According to the Malaysian Chinese Museum, the Chinese started to explore down south and traded in Malaya more than 2000 years ago, although there was connection between early dynasties of China with the Malay Archipelago way back in 1250 BC.
The first recorded movement of the Chinese from mainland China to the current territory of Malaysia was in the late 13th century when the Mongol expedition led by Kublai Kahn explored south of China to Borneo. They established trade with the aboriginal people over silk, beads, metalwork and pottery.
Inside Malaysian Chinese Museum
This relationship set the groundwork for Zheng He, a Chinese explorer and mariner who commanded several expeditions throughout southeast Asia for trade which also brought a surge of Chinese migration to Melaka and the rest of the peninsula.
Today, the Chinese account for 22.6% of the 32.6 million Malaysian population which is mainly formed by the majority sub-ethnic groups of Cantonese, Hokkien, Hakka, Teochew, Foochow and Hainanese (which are also the group’s dialect) with the first three contributing the biggest number to the Chinese population here.
This history of the Chinese in Malaysia is now being honoured by John Walker & Sons XR21’s 2020 The Legacy Collection release. The series consists of 3 bottle print designs with each representing one clan – Cantonese, Hokkien and Hakka. Each mural depicts the arts and culture, tradition, cuisine, economic contribution and value unique to the individual group. Only 1,200 bottles are made for each design.
The Legacy Collection featuring three Malaysian Chinese clans is designed by Loka Made through the following interpretation of each clan:
The Legacy Collection Hakka design features the hardworking values of the Malaysian Hakka people in tin mining, a main contributor to their livelihood in the 18th century; Hakka food culture such as Lei Cha, showcasing the Hakka’s innovation by making use of local Malaysian ingredients and converting them into unique yet healthy dishes; as well as the traditional practices of the Hakka people in Malaysia, like the Pi Xiu dance which is performed on ‘Tian-Chuan Day’ — the biggest and most important celebration for the Hakka people.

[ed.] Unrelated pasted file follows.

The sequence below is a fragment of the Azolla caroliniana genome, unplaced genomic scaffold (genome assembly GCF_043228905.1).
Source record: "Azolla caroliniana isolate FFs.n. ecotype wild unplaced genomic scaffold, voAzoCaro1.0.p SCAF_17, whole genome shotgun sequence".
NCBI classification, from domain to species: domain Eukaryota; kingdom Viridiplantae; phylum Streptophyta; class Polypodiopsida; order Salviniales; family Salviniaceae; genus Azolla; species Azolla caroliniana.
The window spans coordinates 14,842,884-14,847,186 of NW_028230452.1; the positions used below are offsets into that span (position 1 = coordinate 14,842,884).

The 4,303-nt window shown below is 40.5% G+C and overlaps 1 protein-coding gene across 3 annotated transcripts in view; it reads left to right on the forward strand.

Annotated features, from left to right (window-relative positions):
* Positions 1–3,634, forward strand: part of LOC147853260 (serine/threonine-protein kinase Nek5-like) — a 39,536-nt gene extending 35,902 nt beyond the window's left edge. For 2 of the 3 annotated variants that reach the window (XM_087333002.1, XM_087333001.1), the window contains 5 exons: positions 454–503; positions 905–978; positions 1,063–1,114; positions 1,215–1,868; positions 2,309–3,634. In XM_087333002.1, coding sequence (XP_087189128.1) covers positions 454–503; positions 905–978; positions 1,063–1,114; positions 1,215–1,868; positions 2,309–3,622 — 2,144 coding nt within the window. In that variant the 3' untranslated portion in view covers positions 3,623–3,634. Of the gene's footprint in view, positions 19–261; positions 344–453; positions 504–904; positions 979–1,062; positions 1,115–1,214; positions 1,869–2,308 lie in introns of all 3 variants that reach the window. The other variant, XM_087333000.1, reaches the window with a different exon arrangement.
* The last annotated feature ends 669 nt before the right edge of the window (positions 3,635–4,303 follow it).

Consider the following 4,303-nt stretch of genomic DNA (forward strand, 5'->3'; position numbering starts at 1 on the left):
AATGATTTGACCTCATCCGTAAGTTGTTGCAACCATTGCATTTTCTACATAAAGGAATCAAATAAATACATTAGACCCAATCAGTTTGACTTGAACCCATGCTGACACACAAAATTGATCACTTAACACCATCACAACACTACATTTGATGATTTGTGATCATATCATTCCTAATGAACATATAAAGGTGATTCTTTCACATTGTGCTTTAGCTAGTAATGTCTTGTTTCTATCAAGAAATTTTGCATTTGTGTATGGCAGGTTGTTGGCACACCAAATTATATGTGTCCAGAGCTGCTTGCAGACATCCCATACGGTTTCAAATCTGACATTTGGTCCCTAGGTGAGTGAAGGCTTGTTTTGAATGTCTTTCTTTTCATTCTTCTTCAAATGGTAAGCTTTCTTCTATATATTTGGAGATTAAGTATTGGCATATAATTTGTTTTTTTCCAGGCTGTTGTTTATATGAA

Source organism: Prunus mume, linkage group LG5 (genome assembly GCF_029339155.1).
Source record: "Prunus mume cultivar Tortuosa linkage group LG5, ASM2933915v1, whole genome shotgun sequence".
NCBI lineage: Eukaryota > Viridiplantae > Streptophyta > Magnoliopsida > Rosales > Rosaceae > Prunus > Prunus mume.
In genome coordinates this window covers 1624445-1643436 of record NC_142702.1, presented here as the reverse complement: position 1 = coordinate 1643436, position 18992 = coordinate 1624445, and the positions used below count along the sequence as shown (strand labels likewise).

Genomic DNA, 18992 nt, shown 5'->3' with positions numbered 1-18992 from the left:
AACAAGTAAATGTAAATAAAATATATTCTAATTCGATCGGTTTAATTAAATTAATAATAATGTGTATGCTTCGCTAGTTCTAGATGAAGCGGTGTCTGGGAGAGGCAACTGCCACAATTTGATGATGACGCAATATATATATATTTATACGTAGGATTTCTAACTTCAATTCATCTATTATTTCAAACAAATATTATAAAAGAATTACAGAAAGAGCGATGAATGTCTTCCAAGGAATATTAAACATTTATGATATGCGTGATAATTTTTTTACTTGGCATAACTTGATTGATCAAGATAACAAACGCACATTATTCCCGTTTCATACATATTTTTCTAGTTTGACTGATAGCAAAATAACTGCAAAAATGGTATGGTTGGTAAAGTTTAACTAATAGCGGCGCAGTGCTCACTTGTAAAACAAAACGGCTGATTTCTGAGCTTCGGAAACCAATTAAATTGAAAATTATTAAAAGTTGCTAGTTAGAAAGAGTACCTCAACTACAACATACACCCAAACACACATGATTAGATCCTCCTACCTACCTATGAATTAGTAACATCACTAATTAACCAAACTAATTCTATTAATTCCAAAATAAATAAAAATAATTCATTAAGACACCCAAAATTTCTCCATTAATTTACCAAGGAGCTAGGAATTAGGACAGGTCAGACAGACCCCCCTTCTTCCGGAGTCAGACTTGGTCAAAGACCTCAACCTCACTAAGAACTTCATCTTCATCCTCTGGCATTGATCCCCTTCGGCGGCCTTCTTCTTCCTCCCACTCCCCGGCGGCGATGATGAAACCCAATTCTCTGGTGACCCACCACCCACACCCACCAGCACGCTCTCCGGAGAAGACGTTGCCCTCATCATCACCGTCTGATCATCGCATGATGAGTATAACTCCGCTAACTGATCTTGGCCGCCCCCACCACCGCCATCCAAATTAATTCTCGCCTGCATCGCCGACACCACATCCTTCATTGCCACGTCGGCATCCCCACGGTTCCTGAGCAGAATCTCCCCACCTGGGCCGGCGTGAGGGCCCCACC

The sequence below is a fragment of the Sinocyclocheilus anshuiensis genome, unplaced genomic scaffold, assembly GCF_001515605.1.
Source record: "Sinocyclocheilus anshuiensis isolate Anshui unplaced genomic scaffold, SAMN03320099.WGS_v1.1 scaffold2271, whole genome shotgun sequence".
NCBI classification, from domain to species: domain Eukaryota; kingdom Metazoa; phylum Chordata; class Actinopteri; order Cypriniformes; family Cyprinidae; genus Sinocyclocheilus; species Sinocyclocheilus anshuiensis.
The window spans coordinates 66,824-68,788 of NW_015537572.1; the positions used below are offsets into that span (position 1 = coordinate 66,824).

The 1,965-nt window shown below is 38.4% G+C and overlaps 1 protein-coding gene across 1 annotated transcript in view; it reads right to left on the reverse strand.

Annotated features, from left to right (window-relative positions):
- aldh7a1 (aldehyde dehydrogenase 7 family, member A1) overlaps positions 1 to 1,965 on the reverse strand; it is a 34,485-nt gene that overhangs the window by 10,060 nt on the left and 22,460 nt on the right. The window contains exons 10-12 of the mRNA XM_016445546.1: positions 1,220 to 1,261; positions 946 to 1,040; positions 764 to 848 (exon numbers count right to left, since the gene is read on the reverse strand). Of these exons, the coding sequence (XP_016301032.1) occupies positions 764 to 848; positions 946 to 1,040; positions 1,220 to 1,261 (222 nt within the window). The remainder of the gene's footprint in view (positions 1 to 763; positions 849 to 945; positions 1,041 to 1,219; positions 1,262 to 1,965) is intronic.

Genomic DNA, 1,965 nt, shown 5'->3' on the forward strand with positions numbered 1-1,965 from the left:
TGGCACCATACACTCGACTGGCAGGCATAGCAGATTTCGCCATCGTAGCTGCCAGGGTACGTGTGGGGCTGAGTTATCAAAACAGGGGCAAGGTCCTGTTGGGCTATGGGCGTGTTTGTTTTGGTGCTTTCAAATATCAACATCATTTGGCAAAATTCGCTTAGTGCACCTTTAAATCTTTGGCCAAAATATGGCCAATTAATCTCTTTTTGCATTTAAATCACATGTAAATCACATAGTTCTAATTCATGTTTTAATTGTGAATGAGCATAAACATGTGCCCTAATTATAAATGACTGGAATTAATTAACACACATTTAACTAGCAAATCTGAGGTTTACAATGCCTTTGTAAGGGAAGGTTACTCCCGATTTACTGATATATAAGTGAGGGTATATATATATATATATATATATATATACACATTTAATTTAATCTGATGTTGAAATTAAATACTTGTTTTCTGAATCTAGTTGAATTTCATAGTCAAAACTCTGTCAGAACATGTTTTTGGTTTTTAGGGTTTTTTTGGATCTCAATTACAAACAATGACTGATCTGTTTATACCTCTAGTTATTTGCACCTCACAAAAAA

The second design in the collection — The Legacy Collection Hokkien, is derived from the Hokkien clan’s survival from persecution back in the Ming Dynasty by seeking refuge in a sugarcane plantation, which then became a form of offering to the Jade Emperor known as ‘Tian Gong’, as a token of gratitude and worship. The design also draws inspiration from Hokkien Opera — a popular traditional performance practiced in Malaysia that is well-loved by the older generation, as well as one of the most distinctive Chinese clan houses in Malaysia, Leong San Tong Khoo Kongsi with elaborate and highly ornamented architecture — a distinctive symbol of the Malaysian Chinese presence in Penang.
The final of the trio, The Legacy Collection Cantonese is influenced by the traditions and practices of the Cantonese in Malaysia, such as their history of being one of the earliest groups of Chinese to operate business trades overseas and their wide use of the abacus and traditional Chinese steelyard in business. Other prominent illustrations on the bottle and packaging are the famous Guang Dong Lion Dance, a traditional folk art combing dance, music, and martial arts often performed at festivals; Dim Sum and tea, showcasing the favourite pastime of ‘yum cha’; and the Carp, which implies “a leap to a dragon gate, worth a hundredfold” — the expectation of the diligent business of Guang Dong businessmen.
The Malaysian Chinese Museum opened its doors in March 2018. The museum documents the history of Chinese migration, culture integration, educational reform and economy contribution to multi-ethnic Malaysia. Tour the museum and see the wall murals come alive using the MY Chinese Museum App.
Malaysian Chinese Museum – 1st Floor Wisma Huazong, Lot 15285, 0.7KM Lebuhraya Sungai Besi, 43300 Seri Kembangan, Selangor, Malaysia. Opens 9.15am – 4am daily. Ticket priced at RM20 for adults, RM10 for senior citizens and disabled people; and RM5 for children under 12 and students.
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